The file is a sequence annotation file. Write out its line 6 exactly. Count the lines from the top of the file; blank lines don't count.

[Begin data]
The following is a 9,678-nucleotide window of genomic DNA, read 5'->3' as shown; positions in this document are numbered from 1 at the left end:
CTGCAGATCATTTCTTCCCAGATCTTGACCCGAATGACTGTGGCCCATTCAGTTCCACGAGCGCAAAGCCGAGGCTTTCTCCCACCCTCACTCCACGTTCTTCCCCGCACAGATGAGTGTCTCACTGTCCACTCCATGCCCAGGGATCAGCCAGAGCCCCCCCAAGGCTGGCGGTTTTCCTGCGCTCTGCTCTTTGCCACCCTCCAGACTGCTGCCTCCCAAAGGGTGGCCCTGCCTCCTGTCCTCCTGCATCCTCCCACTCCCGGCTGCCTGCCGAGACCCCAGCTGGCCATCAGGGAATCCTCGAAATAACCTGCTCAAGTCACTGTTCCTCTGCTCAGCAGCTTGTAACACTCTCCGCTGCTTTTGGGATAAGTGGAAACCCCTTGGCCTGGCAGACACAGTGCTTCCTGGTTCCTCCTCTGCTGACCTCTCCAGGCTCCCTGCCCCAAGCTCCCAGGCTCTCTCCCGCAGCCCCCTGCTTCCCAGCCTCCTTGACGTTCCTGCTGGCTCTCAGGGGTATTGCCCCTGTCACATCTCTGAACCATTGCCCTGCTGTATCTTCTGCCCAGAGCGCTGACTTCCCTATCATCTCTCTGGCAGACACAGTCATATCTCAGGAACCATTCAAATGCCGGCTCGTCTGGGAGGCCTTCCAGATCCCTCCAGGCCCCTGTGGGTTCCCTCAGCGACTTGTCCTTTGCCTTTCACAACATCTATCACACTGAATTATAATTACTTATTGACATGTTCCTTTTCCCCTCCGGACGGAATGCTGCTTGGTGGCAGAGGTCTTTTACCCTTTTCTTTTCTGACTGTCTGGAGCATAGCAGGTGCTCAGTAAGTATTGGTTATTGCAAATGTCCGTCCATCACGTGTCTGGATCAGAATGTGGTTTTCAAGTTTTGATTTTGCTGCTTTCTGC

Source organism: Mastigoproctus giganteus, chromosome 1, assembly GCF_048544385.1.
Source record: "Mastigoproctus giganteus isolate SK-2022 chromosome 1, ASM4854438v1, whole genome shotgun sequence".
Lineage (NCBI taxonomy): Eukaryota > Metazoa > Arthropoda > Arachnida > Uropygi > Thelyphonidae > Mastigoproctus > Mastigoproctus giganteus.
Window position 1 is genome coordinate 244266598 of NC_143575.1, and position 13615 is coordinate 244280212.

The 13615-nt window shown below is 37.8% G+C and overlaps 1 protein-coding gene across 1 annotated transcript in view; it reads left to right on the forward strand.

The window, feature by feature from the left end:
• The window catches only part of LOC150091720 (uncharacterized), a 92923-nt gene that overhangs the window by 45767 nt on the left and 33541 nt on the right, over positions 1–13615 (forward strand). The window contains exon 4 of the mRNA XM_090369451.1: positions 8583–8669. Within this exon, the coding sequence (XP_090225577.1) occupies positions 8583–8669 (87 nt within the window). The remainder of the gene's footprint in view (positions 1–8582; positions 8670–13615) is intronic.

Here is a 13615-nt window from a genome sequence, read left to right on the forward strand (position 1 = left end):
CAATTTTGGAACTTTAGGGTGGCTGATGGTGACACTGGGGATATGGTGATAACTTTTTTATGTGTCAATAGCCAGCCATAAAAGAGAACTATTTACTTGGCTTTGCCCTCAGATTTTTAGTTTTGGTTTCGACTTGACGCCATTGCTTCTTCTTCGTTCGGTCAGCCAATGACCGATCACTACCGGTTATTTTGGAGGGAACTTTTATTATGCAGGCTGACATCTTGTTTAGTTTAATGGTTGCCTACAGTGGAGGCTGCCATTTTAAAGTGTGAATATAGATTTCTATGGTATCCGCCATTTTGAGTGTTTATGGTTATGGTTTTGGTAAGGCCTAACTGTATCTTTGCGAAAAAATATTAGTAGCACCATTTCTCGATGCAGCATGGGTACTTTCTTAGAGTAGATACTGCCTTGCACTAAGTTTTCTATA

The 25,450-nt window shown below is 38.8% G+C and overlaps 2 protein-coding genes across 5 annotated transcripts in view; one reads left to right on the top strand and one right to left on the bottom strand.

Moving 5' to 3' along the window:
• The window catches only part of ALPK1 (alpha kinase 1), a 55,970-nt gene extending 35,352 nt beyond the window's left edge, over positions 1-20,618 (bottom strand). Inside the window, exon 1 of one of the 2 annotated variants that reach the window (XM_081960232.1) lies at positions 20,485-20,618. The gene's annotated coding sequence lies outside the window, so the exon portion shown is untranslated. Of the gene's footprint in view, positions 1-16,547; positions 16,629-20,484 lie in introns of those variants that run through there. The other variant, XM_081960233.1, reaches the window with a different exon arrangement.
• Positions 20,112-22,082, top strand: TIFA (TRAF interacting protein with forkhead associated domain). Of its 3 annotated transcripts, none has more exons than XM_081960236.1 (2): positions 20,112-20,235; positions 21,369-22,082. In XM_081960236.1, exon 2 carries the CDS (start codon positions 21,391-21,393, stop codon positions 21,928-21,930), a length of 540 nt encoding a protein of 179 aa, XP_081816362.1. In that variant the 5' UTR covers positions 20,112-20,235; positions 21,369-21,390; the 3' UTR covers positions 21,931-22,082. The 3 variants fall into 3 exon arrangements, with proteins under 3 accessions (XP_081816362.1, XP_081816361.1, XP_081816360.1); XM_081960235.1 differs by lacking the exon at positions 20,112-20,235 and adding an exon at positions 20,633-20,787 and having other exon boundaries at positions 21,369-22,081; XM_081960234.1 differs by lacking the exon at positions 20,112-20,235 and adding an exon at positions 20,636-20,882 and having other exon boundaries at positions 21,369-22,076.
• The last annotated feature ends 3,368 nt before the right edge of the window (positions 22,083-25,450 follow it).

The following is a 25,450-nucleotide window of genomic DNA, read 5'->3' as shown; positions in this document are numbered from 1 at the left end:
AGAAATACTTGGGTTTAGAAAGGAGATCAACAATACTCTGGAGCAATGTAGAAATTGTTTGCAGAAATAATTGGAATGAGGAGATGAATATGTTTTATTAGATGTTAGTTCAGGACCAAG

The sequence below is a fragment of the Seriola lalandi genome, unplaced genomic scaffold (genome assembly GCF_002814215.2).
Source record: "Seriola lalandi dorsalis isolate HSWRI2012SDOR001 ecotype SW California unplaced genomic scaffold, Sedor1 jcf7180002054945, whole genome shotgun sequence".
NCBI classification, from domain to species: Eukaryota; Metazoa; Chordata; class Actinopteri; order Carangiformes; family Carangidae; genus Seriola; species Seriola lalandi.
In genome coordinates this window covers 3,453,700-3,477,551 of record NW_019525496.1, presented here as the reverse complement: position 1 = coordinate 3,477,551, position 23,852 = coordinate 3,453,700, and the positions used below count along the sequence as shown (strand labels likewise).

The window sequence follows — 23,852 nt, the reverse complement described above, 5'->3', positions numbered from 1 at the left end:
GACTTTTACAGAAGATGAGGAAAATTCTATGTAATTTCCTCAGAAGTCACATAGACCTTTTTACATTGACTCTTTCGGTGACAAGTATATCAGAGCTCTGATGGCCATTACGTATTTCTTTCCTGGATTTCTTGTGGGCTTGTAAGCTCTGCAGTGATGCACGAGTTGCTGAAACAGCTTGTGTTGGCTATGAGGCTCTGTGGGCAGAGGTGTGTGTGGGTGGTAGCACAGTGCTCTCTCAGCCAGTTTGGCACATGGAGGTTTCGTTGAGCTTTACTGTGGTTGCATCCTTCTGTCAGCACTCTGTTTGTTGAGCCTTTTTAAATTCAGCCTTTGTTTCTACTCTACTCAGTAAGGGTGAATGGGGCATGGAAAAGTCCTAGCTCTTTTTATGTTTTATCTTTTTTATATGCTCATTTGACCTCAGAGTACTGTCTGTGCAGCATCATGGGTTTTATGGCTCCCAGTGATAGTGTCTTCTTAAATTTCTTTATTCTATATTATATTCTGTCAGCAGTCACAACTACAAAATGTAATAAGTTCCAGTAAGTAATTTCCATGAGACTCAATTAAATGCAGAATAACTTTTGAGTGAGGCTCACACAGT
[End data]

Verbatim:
Window position 1 is genome coordinate 244266598 of NC_143575.1, and position 13615 is coordinate 244280212.